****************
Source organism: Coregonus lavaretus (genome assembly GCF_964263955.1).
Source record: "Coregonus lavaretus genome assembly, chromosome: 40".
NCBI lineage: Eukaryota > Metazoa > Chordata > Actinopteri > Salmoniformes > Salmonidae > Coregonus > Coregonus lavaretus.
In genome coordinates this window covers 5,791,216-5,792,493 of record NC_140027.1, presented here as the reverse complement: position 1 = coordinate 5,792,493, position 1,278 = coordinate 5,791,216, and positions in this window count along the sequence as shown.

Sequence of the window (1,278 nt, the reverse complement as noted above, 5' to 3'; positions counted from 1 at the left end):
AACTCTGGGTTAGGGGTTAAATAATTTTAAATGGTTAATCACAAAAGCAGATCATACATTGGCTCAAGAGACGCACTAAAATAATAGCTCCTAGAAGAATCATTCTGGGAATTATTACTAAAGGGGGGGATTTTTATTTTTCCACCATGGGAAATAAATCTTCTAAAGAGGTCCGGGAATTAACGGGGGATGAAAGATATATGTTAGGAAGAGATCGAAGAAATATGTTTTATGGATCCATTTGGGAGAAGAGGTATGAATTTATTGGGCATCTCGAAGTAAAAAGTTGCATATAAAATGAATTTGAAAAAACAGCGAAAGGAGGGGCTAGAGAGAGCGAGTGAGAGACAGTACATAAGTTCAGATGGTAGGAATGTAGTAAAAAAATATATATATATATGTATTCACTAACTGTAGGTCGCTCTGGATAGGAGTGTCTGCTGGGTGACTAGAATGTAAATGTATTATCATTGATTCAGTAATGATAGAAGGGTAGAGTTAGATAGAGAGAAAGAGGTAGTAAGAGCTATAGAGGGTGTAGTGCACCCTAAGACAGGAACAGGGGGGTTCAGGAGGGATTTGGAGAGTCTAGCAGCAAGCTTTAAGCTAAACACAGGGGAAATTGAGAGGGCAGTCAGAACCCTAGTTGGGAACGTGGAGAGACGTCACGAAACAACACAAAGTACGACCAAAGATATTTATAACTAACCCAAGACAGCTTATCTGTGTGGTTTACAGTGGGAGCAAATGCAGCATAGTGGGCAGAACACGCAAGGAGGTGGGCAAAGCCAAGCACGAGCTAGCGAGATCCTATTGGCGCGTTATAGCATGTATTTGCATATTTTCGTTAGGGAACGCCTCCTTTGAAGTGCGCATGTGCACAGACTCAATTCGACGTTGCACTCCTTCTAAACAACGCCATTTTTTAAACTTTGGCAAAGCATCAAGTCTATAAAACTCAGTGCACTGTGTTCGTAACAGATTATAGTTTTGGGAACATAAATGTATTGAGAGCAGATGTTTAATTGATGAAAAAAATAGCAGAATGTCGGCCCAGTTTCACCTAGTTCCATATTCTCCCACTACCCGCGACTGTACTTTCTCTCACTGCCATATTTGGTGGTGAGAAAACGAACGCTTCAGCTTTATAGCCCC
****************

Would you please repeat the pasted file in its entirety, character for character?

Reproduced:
Source organism: Coregonus lavaretus (genome assembly GCF_964263955.1).
Source record: "Coregonus lavaretus genome assembly, chromosome: 40".
NCBI lineage: Eukaryota > Metazoa > Chordata > Actinopteri > Salmoniformes > Salmonidae > Coregonus > Coregonus lavaretus.
In genome coordinates this window covers 5,791,216-5,792,493 of record NC_140027.1, presented here as the reverse complement: position 1 = coordinate 5,792,493, position 1,278 = coordinate 5,791,216, and positions in this window count along the sequence as shown.

Sequence of the window (1,278 nt, the reverse complement as noted above, 5' to 3'; positions counted from 1 at the left end):
AACTCTGGGTTAGGGGTTAAATAATTTTAAATGGTTAATCACAAAAGCAGATCATACATTGGCTCAAGAGACGCACTAAAATAATAGCTCCTAGAAGAATCATTCTGGGAATTATTACTAAAGGGGGGGATTTTTATTTTTCCACCATGGGAAATAAATCTTCTAAAGAGGTCCGGGAATTAACGGGGGATGAAAGATATATGTTAGGAAGAGATCGAAGAAATATGTTTTATGGATCCATTTGGGAGAAGAGGTATGAATTTATTGGGCATCTCGAAGTAAAAAGTTGCATATAAAATGAATTTGAAAAAACAGCGAAAGGAGGGGCTAGAGAGAGCGAGTGAGAGACAGTACATAAGTTCAGATGGTAGGAATGTAGTAAAAAAATATATATATATATGTATTCACTAACTGTAGGTCGCTCTGGATAGGAGTGTCTGCTGGGTGACTAGAATGTAAATGTATTATCATTGATTCAGTAATGATAGAAGGGTAGAGTTAGATAGAGAGAAAGAGGTAGTAAGAGCTATAGAGGGTGTAGTGCACCCTAAGACAGGAACAGGGGGGTTCAGGAGGGATTTGGAGAGTCTAGCAGCAAGCTTTAAGCTAAACACAGGGGAAATTGAGAGGGCAGTCAGAACCCTAGTTGGGAACGTGGAGAGACGTCACGAAACAACACAAAGTACGACCAAAGATATTTATAACTAACCCAAGACAGCTTATCTGTGTGGTTTACAGTGGGAGCAAATGCAGCATAGTGGGCAGAACACGCAAGGAGGTGGGCAAAGCCAAGCACGAGCTAGCGAGATCCTATTGGCGCGTTATAGCATGTATTTGCATATTTTCGTTAGGGAACGCCTCCTTTGAAGTGCGCATGTGCACAGACTCAATTCGACGTTGCACTCCTTCTAAACAACGCCATTTTTTAAACTTTGGCAAAGCATCAAGTCTATAAAACTCAGTGCACTGTGTTCGTAACAGATTATAGTTTTGGGAACATAAATGTATTGAGAGCAGATGTTTAATTGATGAAAAAAATAGCAGAATGTCGGCCCAGTTTCACCTAGTTCCATATTCTCCCACTACCCGCGACTGTACTTTCTCTCACTGCCATATTTGGTGGTGAGAAAACGAACGCTTCAGCTTTATAGCCCC